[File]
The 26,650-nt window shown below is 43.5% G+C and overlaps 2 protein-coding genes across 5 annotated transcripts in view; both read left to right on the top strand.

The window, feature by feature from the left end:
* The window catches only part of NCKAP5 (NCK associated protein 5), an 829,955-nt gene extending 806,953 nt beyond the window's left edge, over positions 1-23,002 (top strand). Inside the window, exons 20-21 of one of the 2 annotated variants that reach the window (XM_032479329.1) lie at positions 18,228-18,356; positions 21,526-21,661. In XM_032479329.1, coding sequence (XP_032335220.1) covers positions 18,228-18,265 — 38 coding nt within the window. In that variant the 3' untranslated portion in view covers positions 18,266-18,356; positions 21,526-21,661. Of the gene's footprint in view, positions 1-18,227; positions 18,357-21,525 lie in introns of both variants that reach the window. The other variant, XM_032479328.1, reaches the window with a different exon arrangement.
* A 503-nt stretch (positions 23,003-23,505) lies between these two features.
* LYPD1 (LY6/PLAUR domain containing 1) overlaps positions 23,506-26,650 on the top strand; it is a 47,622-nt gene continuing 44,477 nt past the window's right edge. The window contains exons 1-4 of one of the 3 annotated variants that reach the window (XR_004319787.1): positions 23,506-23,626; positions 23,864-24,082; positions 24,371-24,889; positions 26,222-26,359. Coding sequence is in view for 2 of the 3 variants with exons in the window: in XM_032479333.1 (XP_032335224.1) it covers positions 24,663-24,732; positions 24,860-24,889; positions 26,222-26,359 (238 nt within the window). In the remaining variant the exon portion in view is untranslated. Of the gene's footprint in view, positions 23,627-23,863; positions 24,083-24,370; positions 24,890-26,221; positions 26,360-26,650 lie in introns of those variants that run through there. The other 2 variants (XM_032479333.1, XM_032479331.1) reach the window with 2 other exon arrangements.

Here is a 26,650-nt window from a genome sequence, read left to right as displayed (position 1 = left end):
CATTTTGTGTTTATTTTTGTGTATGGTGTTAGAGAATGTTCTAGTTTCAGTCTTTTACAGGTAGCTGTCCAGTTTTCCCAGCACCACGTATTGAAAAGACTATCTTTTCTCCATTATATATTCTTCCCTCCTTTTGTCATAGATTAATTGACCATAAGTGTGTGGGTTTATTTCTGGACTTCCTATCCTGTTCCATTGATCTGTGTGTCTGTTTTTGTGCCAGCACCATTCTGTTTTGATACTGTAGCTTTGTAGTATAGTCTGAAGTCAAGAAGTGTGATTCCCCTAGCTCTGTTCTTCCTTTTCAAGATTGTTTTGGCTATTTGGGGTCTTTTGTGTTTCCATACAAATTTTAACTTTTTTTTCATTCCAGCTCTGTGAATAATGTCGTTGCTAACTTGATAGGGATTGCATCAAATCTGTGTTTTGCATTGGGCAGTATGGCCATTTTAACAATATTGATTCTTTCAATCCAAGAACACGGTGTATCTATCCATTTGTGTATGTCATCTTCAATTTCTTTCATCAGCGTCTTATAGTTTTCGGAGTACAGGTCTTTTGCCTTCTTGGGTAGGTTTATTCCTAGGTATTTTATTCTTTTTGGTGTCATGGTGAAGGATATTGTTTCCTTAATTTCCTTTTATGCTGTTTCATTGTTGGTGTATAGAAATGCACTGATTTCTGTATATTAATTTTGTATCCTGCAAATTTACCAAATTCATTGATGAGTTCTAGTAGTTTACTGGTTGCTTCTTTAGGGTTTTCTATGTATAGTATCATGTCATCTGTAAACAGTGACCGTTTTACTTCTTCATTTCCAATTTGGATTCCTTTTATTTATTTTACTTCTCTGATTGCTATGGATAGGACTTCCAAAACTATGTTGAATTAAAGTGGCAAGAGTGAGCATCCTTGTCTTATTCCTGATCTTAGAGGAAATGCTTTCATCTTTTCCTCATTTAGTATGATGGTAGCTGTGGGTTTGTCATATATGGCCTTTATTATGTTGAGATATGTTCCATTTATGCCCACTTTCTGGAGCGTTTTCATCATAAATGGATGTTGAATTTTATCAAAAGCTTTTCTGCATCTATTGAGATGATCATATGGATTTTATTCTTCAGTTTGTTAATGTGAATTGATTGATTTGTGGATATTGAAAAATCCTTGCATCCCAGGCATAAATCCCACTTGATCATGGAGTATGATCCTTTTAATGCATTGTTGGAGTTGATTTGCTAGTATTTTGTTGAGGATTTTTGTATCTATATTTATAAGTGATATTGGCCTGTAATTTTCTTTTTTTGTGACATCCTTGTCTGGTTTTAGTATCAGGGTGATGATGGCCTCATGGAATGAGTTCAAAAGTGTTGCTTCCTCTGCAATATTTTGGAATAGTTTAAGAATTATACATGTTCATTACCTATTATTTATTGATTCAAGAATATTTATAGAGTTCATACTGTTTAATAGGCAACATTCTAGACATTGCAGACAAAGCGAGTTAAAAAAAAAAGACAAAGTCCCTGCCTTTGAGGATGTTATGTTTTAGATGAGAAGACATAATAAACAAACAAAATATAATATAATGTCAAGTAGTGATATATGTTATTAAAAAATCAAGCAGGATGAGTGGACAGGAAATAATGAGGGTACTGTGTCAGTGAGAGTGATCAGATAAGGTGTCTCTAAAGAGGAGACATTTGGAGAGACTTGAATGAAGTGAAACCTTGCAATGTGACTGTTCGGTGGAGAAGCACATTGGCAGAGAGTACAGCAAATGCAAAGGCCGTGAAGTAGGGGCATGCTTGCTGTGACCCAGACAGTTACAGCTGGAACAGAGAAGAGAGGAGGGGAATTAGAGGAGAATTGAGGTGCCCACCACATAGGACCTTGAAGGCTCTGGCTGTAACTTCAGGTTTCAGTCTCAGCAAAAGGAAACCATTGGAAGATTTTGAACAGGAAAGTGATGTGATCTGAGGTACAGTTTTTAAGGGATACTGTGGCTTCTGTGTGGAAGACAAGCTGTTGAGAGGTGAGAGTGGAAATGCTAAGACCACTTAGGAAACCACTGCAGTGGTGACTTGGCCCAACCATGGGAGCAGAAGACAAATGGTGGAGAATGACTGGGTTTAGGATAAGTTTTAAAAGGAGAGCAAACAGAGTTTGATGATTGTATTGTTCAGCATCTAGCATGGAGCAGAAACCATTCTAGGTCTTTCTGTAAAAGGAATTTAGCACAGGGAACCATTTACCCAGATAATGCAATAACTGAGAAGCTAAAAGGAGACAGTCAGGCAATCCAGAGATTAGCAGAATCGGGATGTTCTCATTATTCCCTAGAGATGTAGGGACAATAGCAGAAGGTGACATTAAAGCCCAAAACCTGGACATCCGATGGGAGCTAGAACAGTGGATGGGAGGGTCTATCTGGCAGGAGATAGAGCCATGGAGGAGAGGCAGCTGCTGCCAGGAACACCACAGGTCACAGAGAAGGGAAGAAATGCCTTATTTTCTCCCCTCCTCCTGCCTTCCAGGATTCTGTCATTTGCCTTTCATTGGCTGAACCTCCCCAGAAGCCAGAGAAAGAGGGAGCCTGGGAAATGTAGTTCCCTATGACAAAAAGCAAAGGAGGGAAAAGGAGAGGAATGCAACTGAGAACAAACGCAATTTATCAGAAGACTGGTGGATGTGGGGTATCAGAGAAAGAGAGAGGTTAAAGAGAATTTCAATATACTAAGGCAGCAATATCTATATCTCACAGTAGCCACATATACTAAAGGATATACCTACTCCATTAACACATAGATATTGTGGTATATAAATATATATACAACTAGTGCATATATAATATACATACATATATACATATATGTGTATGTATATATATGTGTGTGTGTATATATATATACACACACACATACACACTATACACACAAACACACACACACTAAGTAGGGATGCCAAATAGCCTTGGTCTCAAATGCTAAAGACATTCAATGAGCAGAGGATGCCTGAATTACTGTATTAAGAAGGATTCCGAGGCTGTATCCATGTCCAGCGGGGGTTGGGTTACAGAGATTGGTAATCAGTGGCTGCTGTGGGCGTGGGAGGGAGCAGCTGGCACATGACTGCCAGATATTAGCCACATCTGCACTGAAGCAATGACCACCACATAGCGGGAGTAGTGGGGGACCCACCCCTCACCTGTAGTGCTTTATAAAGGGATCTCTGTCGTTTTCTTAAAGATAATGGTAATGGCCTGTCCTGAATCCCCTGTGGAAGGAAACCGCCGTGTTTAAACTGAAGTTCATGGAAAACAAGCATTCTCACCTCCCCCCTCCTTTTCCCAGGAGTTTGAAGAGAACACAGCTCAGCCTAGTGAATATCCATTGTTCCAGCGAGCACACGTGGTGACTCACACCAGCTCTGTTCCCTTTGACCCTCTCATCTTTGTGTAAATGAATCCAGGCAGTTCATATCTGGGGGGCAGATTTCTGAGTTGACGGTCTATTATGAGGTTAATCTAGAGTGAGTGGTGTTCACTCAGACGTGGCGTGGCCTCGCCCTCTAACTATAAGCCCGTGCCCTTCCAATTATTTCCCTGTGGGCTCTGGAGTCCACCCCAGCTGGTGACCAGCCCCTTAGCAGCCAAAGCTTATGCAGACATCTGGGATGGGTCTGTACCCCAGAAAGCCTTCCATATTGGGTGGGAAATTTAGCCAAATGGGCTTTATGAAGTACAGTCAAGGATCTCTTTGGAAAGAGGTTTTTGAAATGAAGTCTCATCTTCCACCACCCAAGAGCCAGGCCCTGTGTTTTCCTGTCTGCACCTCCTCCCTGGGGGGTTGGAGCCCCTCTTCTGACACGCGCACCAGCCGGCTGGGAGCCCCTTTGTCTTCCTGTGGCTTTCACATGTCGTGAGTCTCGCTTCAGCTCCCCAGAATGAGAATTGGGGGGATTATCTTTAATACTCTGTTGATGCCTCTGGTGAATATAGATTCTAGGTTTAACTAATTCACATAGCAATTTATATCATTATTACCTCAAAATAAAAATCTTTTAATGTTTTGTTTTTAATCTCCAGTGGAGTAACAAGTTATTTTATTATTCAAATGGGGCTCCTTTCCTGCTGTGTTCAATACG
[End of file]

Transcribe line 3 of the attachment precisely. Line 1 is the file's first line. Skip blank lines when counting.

* The window catches only part of NCKAP5 (NCK associated protein 5), an 829,955-nt gene extending 806,953 nt beyond the window's left edge, over positions 1-23,002 (top strand). Inside the window, exons 20-21 of one of the 2 annotated variants that reach the window (XM_032479329.1) lie at positions 18,228-18,356; positions 21,526-21,661. In XM_032479329.1, coding sequence (XP_032335220.1) covers positions 18,228-18,265 — 38 coding nt within the window. In that variant the 3' untranslated portion in view covers positions 18,266-18,356; positions 21,526-21,661. Of the gene's footprint in view, positions 1-18,227; positions 18,357-21,525 lie in introns of both variants that reach the window. The other variant, XM_032479328.1, reaches the window with a different exon arrangement.